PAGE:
I fail to see how this affects the argument. We are dealing with systems where the distance between the source and the charge is so small that the propagation time is negligible.

This argument was just related to your comment: "But our A fields come from spinning or orbiting electrons". A potential as well as a field is a tool to avoid to discuss the question of the source and of the propagation of an effect from a source.

If we deal with the potential vector, the question of the source is off topic.

Explain why it will no longer see the same A. You quote the Lorentz transform which invokes beta and gamma but since we are dealing with electron velocities that are small compared to c, beta tends to zero and gamma tends to unity. So IMO we can forget the Lorentz transform, it has negligible effect and to all intents and purposes the moving electron sees the unmodified A.

Electromagnetism effects are relativistic effects. It is a common mistake to think that the low electron velocity could be negligible while it is the only cause of the magnetic field. I found the best explanation is the book "

Claustrophobic physics" from Paul Bickerstaff.

As the question comes up regularly, I have attached an extract from his chapter on currents, with the question of the force between 2 parallel wires carrying a current.

I quote him:

"

*So the magnetic field experienced by the test charge is correctly understood as arising from an electric force in another frame due to a line of net charge density γ.β².λ0 [...]. The relative strength of the magnetic and electric force is thus of the order of β² where ***β is determined by the drift velocity of the electrons**. As remarked above, this is of the order of **just a few mm/s** and so

**β ≈ 10**^{-11}

for typical current bearing wires. **The magnetic force they exert is therefore just 10**^{-22} times that of an electric force due to just the positive (or negative) charges. **That the magnetic force is observed at all (and is appreciable) is due to the enormous amount of charge carried by a number of electrons of the order of the Avogadro's number**".

In other words, the electrical force is really a huge force and the large number of charges makes visible the smallest relativistic effect. Without the natural balance of positive and negative charges in nature, this force would prevail everywhere.

The electrical effects come from the separation of charges.

Magnetic effects come from relative speeds between charges, the relativistic effects cancelling the apparent balance of the charges, in fact the equilibrium of their electric field.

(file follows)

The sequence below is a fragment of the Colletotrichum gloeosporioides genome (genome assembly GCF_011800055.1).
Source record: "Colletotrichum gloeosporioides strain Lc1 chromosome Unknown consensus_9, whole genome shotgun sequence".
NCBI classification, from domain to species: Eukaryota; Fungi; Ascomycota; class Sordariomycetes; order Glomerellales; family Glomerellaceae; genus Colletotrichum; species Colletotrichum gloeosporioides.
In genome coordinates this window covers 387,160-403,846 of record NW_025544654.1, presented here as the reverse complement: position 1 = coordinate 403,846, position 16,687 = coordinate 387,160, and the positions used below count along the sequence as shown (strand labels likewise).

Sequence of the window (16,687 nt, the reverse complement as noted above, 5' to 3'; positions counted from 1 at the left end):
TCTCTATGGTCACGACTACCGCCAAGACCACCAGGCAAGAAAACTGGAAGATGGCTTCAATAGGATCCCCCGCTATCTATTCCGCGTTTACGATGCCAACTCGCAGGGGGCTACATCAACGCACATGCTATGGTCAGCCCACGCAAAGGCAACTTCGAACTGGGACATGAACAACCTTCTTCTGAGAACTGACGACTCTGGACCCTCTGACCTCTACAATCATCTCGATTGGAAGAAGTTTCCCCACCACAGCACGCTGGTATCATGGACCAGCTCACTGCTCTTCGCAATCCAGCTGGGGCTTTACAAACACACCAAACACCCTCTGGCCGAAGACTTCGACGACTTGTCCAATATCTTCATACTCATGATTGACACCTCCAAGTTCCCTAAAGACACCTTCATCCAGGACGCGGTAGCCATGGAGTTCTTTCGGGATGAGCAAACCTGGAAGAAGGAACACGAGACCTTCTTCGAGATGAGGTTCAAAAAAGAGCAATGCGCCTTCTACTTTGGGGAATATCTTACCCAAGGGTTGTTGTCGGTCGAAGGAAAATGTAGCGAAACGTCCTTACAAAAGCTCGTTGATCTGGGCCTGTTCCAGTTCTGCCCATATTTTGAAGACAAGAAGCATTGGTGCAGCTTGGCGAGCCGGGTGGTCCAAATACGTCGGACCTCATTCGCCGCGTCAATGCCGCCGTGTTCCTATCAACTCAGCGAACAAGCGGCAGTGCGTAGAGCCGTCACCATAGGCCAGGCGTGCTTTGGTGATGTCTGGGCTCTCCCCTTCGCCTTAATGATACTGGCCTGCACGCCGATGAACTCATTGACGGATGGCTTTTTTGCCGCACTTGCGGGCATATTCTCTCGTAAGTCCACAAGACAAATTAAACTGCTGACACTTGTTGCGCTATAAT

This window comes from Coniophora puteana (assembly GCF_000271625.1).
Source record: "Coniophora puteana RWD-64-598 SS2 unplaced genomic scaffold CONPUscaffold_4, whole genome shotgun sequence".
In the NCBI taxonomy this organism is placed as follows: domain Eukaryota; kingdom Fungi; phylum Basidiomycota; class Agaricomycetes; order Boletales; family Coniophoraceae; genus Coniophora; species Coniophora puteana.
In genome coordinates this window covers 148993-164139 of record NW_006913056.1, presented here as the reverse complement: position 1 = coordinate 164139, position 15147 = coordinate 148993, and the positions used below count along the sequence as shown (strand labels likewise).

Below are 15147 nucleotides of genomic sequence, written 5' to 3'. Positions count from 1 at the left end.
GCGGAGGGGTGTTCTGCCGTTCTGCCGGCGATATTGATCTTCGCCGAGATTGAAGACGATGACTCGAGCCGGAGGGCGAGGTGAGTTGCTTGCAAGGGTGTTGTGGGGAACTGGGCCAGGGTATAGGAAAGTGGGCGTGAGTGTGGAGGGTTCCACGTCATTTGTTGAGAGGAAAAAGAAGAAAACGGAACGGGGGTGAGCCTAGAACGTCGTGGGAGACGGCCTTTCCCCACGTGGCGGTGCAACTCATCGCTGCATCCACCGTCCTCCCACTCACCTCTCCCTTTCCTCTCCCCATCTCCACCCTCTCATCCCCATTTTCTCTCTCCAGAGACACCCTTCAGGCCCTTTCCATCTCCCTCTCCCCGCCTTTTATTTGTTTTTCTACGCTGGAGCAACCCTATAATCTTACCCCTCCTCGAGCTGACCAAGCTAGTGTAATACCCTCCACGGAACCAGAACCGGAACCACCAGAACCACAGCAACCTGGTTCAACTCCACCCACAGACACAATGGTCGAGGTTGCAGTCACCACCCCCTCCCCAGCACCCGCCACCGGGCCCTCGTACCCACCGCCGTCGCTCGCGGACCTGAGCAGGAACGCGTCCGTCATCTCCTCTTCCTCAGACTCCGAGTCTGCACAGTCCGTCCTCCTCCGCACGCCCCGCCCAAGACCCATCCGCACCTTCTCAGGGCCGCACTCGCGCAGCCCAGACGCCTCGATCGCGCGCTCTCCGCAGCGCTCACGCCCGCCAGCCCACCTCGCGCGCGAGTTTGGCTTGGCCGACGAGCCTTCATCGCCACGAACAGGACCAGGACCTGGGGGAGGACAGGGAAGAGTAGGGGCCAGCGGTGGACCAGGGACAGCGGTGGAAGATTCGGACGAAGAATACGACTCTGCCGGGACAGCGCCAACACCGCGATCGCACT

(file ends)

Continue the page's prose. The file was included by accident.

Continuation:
Inside the solenoid the equipotentials of A are also concentric circles but they strengthen proportionally with distance. This also applies to the A field in the Faraday disc. As you well know the force on any radially moving electron there is not radial, it is always transverse to the movement.For E=-dA/dt the E is along A. If you examine the components of (v.del)A the E is along A.

My interrogation was general. I wrote dA/dx by simplification but a spatial gradient is dA/dl where A and l are vectors. And we know there is no field gradient along A, so the question of the gradient direction arises, and this question doesn't depend on the speed of the charge that moves in.

A and dA/dt are independent of the load, they are evaluated by the observer.

So the spatial gradient of A should be as well. Let's not forget that the electric field is a property related to the place. If we assume that the spatial gradient gives rise to an electric field, this field cannot depend on the test charge that is placed in it. If charges at different speeds see different fields, this is understandable, it is related to relativity, but in any case the observer should only see a single electric field!

The inconsistency is due to the fact that I have already mentionned, that of calculating the spatial gradient in the referential of the charge instead of that of the observer, and mixing it with dA/dt or VxB which are relative to the observer's referential.

Can you give the spatial gradient of A, viewed in the referential frame of the observer ?

IMO the Marinov generator is just that.I look forward to seeing it.

Smudge

The Marinov generator is just that but perhaps there is simpler. In the Marinov generator there is a spatial A gradient, not a constant A. In the Faraday disk, A is constant, spatially and temporally. Just keep A and remove B in the Faraday disk, and you have a possible homopolar generator working on A, and not on a gradient of A, which is different from Marinov. I don't know yet the result. See my next post.